Você está na página 1de 19

PRACTICAL 1: THE BASIC TYPES OF LIVING CELLS

Abstract:

This experiment examined between eukaryotic cells and prokaryotic cells, both cells
were observed by using compound microscope. Slides were observed by adjusting the
magnification, either low or high magnification. 4x,10x and 40x magnification were used in
this experiment in order to observed organelles and structures of the cells. Staining is an
auxiliary technique used in microscopy to enhance contrast in the microscopic image. It
enable better visualization of cells and cell parts under the microscope. By using
different stains, a nucleus or a cell wall are easier to view. Most stain scan be used on nonliving (fixed) cells, while only some types of stain can be used on living cells. In this
experiment, methylene blue was used to stain animal cells to make nuclei more visible. At the
end of the experiment, both prokaryotic cells and eukaryotic cells were able to be
differentiate as there were different type of organelles in each of them.

Introduction:
The cell is the basic living unit organization for all organisms. There are two types of
cells which are prokaryotes and eukaryotes.
Prokaryotic cells have DNA but it is not isolated from the rest of the cell in which it
exist as a single loop freely in the cytoplasm. In addition it often have small loops of DNA
called plasmids which can be transferred to other cells.
Eukaryotic cells generally are larger and more complex than prokaryotic cells. They
have true nucleus containing the DNA a well as other membrane bound organelles. These
include mitochondria, rough and smooth endoplasmic reticulum(ER) and the nucleus.

Objective:
1. Define prokaryotes and eukaryotic cells.
2. Describe the similarities and differences between prokaryotic and eukaryotic cells.
1.1.1 BACTERIAL CELLS
Materials
1.
2.
3.
4.
5.
6.

Clean slides
Coverslip
Compound microscope
Toothpick
Any commercial yoghurt cultures
Distilled water in dropper bottle

Methods
1. A drop water was placed on a clean slides.
2. The toothpick was used to dip into the yoghurt and placed onto slide and covered with
a cover slip.
3. The slide was observed under low and high magnification and drew.
4. The shapes that was observed and described.
5. A drop of methylene blue was placed at the side of the cover slip and it is allowed to
be drawn in.
6. Observation was continued.
1.1.2 CYANOBACTERIA (BLUE GREEN ALGAE)
Materials
1. Prepared slides of Oscillatoria
2. Coverslips
3. Compound microscope
Methods
1. The prepared Oscillatoria slide was observed under low magnification and a drawing
was made.
2. A short segment of the filament was drawn when changed to a higher magnification.

1.2.1.1 CHEEK EPITHELIAL CELLS


Materials
1.
2.
3.
4.
5.
6.

Clean slides
Coverslip
Compound microscope
Toothpick
Methylene blue stain
Distilled water in dropper bottle

Methods
1. The side of the cheek was scraped off with the blunt side of the toothpick to obtain
some epithelial cells.
2. The cell was placed into a drop of water on the slide and agitated it so the cells do not
clump up. The slide was then cover with a cover slip.
3. The amount of light entering the objective lens was decreased to view the almost
transparent cells.
4. The cells were found using low magnification. A drawing was made.
5. A detailed study of one cell was made when the magnification was changed to high.
The nucleus was found.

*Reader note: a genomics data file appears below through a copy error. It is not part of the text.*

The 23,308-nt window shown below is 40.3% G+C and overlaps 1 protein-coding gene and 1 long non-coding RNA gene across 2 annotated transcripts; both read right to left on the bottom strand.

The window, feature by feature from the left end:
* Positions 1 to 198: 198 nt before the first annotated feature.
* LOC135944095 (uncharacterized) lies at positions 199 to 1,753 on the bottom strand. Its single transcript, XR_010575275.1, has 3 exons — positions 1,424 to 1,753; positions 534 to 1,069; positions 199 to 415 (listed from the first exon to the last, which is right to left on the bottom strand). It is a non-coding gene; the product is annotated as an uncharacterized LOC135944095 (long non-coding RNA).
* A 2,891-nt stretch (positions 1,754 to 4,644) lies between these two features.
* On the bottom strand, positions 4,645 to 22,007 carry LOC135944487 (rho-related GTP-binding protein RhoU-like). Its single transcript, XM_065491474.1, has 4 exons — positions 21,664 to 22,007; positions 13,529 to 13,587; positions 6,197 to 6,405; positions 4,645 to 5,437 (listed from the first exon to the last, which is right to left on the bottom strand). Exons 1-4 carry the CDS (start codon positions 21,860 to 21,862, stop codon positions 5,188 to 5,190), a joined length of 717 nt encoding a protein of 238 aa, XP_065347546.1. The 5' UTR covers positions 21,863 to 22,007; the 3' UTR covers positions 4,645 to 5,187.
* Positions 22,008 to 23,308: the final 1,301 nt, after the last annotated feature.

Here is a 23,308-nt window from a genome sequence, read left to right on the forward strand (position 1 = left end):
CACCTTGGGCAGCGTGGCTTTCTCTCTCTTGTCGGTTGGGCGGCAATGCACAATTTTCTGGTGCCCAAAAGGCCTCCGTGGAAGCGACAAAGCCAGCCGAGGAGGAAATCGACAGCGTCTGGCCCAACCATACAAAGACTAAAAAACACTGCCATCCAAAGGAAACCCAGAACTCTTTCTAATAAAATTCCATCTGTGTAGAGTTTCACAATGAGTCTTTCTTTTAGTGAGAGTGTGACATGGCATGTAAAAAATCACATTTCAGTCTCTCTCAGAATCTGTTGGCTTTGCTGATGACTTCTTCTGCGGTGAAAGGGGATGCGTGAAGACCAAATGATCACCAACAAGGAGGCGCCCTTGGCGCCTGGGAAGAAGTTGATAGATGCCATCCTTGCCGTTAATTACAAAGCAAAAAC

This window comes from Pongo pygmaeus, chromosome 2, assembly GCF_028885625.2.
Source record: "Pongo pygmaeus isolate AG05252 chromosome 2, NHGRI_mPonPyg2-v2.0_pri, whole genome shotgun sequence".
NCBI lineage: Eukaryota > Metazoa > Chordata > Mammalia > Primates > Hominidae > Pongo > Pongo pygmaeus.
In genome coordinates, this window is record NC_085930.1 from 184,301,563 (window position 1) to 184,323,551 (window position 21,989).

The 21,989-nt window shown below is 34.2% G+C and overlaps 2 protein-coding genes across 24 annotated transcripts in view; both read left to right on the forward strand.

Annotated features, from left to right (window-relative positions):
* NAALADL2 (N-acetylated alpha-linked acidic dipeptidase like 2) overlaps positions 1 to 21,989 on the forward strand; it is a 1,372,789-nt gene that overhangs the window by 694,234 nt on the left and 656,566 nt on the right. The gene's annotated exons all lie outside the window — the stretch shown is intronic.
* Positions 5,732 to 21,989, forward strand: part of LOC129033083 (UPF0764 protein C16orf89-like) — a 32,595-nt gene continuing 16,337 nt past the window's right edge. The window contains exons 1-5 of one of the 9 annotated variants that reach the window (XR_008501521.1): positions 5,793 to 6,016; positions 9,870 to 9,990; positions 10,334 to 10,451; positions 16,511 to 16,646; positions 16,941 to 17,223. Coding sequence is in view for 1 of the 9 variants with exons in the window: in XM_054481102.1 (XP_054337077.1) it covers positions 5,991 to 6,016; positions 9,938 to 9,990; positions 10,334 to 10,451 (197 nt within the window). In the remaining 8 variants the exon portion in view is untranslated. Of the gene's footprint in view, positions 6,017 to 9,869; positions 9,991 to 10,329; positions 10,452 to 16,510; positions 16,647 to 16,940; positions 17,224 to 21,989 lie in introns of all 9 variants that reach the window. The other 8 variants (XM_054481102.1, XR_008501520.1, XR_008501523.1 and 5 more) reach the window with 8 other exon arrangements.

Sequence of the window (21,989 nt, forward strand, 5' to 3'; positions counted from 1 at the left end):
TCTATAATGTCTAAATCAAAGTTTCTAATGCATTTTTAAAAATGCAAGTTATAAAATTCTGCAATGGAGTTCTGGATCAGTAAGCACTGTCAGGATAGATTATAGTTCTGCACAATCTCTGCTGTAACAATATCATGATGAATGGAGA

6. A drop of methylene blue stain was added to one edge of the coverslip without
removing it. The stain was then drawn under the coverslip by touching a piece of filter
paper to the opposite coverslip.
1.2.2.1 ELODEA LEAF CELLS
Material
1.
2.
3.
4.
5.
6.
7.

Clean slides
Coverslip
Compound microscope
Forceps
Methylene blue stain
Distilled water in dropper bottle
Elodea leaf

Methods

1. A thin layer was tore from surface of Elodea leaf provided, mounted it on a slide with
a drop of distilled water and cover with coverslips.
2. The leaf was examined under low magnification. Then, concentrate on study of few
cells when using a higher magnification.
3. The abundance of green bodies in the cytoplasm was observed. These were
chloroplasts that function in photosynthesis.
4. A drop of methylene blue was added and a drawing of the organelles was made.

1.2.2.2 ONION SCALE CELLS


Materials
1.
2.
3.
4.
5.
6.

Clean slides
Coverslip
Compound microscope
Forceps
Methylene blue stain
Onion bulb

Methods
1. An onion bulb was cut into quarters. One of the fleshy scale leaves was removed.
2. The onion scale was bent backward until it snaps and a ragged piece of epidermis was
produced.
3. Forceps was used to remove a small piece of epidermis and spreaded evenly in a drop
of water and observed under low magnification.
4. The cell wall and cytoplasm was identified.
5. The light source was adjusted to obtain a clear image of the nucleus.
6. The magnification was changed to higher, the structures that was saw were drew and
labelled.

Discussion:
1. Prokaryotic cell is 1-celled organisms that do not have a nucleus or any other
membrane-bound organelles inside them. Prokaryotes include Archaea, bacteria and
cyanobacteria.
2. Eukaryotic cell is cell organism that have nucleus. They membrane-bounded nucleus
and other membrane-bounded organelle such as mitochondria, endoplasmic reticulum
and Golgi apparatus.
3. The similarities between prokaryotic and eukaryotic cell are :
- They both have DNA as their genetic material.
- They both have ribosomes.
- They have similar basic metabolism.
4. The differences between eukaryotic cell are :
- Eukaryotes undergo mitosis while prokaryotes divide by binary fission (simple
-

cell division).
Eukaryotes have a nucleus, while prokaryotes do not.
The DNA of eukaryotes is much more complex than the DNA of prokaryotes.

Conclusion
Prokaryotic and eukaryotic cells were defined. The similarities and differences between
prokaryotic and eukaryotic cells were described.
Post-Lab Question 1

List two general similarities and differences between eukaryotic and prokaryotic cells as seen
during the experiment